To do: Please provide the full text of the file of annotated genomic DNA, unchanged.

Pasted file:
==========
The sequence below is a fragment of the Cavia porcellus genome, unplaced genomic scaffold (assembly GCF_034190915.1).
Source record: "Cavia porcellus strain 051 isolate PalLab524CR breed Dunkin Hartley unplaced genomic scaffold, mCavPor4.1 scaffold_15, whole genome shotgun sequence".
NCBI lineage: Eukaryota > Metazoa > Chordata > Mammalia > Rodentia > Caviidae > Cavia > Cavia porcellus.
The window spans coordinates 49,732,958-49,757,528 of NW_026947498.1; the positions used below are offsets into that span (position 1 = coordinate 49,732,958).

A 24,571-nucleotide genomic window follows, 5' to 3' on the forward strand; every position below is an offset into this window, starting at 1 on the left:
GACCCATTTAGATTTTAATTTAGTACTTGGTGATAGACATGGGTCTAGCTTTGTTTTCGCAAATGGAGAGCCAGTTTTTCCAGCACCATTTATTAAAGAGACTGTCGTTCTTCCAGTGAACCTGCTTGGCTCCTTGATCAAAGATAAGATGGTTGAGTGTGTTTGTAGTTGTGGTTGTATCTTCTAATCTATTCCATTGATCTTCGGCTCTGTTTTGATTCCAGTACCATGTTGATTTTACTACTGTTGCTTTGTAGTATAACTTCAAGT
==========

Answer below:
The sequence below is a fragment of the Cavia porcellus genome, unplaced genomic scaffold (assembly GCF_034190915.1).
Source record: "Cavia porcellus strain 051 isolate PalLab524CR breed Dunkin Hartley unplaced genomic scaffold, mCavPor4.1 scaffold_15, whole genome shotgun sequence".
NCBI lineage: Eukaryota > Metazoa > Chordata > Mammalia > Rodentia > Caviidae > Cavia > Cavia porcellus.
The window spans coordinates 49,732,958-49,757,528 of NW_026947498.1; the positions used below are offsets into that span (position 1 = coordinate 49,732,958).

A 24,571-nucleotide genomic window follows, 5' to 3' on the forward strand; every position below is an offset into this window, starting at 1 on the left:
GACCCATTTAGATTTTAATTTAGTACTTGGTGATAGACATGGGTCTAGCTTTGTTTTCGCAAATGGAGAGCCAGTTTTTCCAGCACCATTTATTAAAGAGACTGTCGTTCTTCCAGTGAACCTGCTTGGCTCCTTGATCAAAGATAAGATGGTTGAGTGTGTTTGTAGTTGTGGTTGTATCTTCTAATCTATTCCATTGATCTTCGGCTCTGTTTTGATTCCAGTACCATGTTGATTTTACTACTGTTGCTTTGTAGTATAACTTCAAGT